Simultaneously, credit quality is deteriorating, with junk bonds near their highest. The high-yielding (and thus very risky and volatile) Kaisa bonds, traded at $0.296 this January, skyrocketed to $0.696 this past Monday. According to data by Bank of America Merrill Lynch, an average high-yielding enterprise in mainland China earned only 2.7 times their interest paid in 2014, while having accumulated 35.5 times more loans than their operating capital. That said, the heavily-indebted and corrupt economy of mainland China is becoming an issue out of control of the nation's own monetary authority.

    "We expect the flows to invest in Hong Kong from mainland investors to continue," Mandy Chan of HSBC Global Asset Management said Tuesday.

    In Europe, stocks rallied on Tuesday, as a weakening euro is providing a major boost to the regional industries. There have been some optimistic news of major deals concluded in the corporate sector, adding to investors' bullishness.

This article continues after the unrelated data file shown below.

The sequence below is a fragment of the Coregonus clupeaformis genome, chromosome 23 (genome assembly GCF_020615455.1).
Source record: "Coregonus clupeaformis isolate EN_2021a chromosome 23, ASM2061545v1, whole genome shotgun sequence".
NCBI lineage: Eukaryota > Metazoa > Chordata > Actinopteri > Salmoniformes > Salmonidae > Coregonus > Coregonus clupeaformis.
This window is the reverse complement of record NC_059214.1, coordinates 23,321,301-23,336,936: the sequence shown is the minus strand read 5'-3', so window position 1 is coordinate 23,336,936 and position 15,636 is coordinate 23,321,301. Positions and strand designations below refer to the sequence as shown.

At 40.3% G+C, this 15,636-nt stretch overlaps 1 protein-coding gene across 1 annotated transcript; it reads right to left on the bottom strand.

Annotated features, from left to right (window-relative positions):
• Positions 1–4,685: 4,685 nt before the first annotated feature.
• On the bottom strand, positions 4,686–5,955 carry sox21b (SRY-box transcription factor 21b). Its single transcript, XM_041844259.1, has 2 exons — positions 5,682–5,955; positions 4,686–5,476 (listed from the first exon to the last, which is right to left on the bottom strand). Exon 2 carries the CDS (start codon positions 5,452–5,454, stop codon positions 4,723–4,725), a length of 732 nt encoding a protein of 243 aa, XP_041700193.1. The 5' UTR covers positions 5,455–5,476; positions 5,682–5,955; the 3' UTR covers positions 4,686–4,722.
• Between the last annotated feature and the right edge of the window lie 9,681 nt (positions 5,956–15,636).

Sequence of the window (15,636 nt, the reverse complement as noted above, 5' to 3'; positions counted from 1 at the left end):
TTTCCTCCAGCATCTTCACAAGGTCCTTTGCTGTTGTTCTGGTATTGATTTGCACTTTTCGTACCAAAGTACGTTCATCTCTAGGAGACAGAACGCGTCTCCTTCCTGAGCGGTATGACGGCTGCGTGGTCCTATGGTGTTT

The FTSEurofirst Index of major European shares hits its highest since year 2000 after the Finnish tech giant Nokia announced they would align with the French Alcatel, forming a joint enterprise worth $42 bln. Shares of Alcatel-Lucent jumped 9.7%. However, as investors had only anticipated Nokia acquiring part of Alcatel networks rather than the entire firm, the former's shares slumped 6.3%. Consequently, the FTSEurofirst 300 was 0.3% in the red at the close.

    The euro slid 0.2% to $1.0546. In commodities, crude rose as US oil production is anticipated to post its first monthly decline, while global economic growth is gaining momentum, suggesting a revived demand for energy.

    Related:

    US Stocks Advance on General Electric $50 bln Deal; Oil Rises
    Russia Joins Asian Infrastructure Investment Bank as Founding Member
    Tags:
    market review, dollar, credit, stock market, JP Morgan Chase, Johnson & Johnson, Intel, Wells Fargo, Asia-Pacific, United States
    Community standardsDiscussion